What Now? A popular newspaper published an article about how GM delivered a big miss with Two-Mode. Sales have been so bad, the writing is now on the wall. Something significant must now be done to save it. On the big GM forum, I responded to that article with this: So what happens now? I joined in 2006 worried that GM's decision to finally produce a hybrid would lead to a high-cost design few would be interested in, even with a tax credit. 3.5 years later, the outcome is exactly what had been worried about. To make matters worse, Volt is following that same pattern. The engineering is top-notch, that's never been a worry. It's the business decisions. Why was so little emphasis being made toward cost control? Too much focus has been placed on performance. Those choices have proven to be detrimental. How can the system become a mainstream, high-volume product when the price is so far out of reach?
Warranties & Emissions. There was a live chat online today. GM's marketing director for Volt made a comment today which only I picked up on and posted a response about. It's something Prius supporters have long been aware of, a big problem with emissions. I wonder how long it will take for the Volt enthusiasts to realize what was said. Hmm? Anywho, this was my post following that chat: 10 years/150,000 miles warranty is required in the 17 CARB states for vehicles certified with a PZEV emission rating. Since emission rating is based upon distance traveled using standard drive-cycle measurements, the electricity supplied by a plug is taken into account. There is a minimum criteria to be eligible for selling, which is based upon emission rating. If Volt only comes with 8 years/100,000 miles coverage nationwide, that all but confirms it isn't PZEV rated. What do you think it will be... or for that matter, should be?
Futile? At what point do you get tired of the superiority claims? I see the plug-in Prius as a major player in the upcoming next stage of efficiency battles. Many of the Volt enthusiasts see it as an obstruction instead, a step in the wrong direction rather than an ally. I disagree. I see the shortcomings of Volt, but rather than disregard that as they do with the plug-in Prius, it means an aggressive reconsideration of purpose & design. Is that futile? Anywho, this was my provoke toward to that effort today: Tomorrow a friend of mine will be picking up a plug-in Prius for use over the next week. He's a consumer like me, doesn't work for Toyota, just has an extensive background in supporting the electrification effort. He has already driven the PHV, accelerating hard up an interstate onramp without the engine kicking in. Got it all the way up to 65 MPH, in fact. Real world experiences are changing the game… Will the plug-in model of Prius become an ally in this fight against traditional vehicle production or will Volt be going it alone?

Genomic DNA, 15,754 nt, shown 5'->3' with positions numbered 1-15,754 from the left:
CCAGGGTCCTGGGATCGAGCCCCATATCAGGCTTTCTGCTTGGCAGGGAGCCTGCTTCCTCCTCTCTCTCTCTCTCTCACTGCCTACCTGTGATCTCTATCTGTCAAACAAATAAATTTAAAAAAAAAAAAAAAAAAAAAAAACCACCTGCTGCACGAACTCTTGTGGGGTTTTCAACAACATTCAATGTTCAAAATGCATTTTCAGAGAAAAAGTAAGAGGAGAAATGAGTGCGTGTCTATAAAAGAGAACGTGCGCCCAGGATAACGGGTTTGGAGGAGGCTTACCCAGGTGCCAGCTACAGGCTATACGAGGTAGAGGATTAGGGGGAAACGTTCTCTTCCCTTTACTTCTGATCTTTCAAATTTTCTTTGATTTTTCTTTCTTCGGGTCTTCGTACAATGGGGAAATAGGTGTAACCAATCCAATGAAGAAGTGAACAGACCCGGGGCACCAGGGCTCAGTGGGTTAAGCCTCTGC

Implementation. Hearing about the superior nature of SERIES hybrids without any data whatsoever gets really old. The efficiency from freight trains is in part due to volume, a concept which simply doesn't exist when you commute alone in a car. Your journey to and from work is far from non-stop like a train as well. So, there is a legitimate reason for wanting something in reference to the driving experience. Frustrated, I pointed out this: Implementation is still a big unknown for consumer vehicles. The operational criteria is quite different than for industrial machines, especially when cost is factored in. We want to know specifics about GM's design, how problems like emission requirements were dealt with. Just because a series hybrid can do something well in general, does not mean it does the same for personal transportation.
Slow Rollout Tactic. Step back and look at the big picture. Consider the chain of events which happened with Two-Mode. Sales have been far below expectations (only 3,256 total purchased from all 5 models for the first half of 2010). But since rollout was so slow and so drawn out, realities like that go pretty much unnoticed by most consumers. They just assume... since GM is still selling them, Two-Mode must be doing ok. Today I heard a Volt enthusiast in an early rollout state (Michigan) won't take delivery until March next year, despite the fact that initial deliveries are supposed to begin in November. GM has already stated it will take 12 to 18 months before Volt will be available in all 50 states. Under the guise of being cautious, they are also covering their butts from fallout. Those enthusiasts still on the delivery waiting list will fiercely defend any negative feedback in the meantime. The automaker can just remain silent and deliver vehicles at a snail's pace. The assessment of "too little, too slowly" is becoming all too real.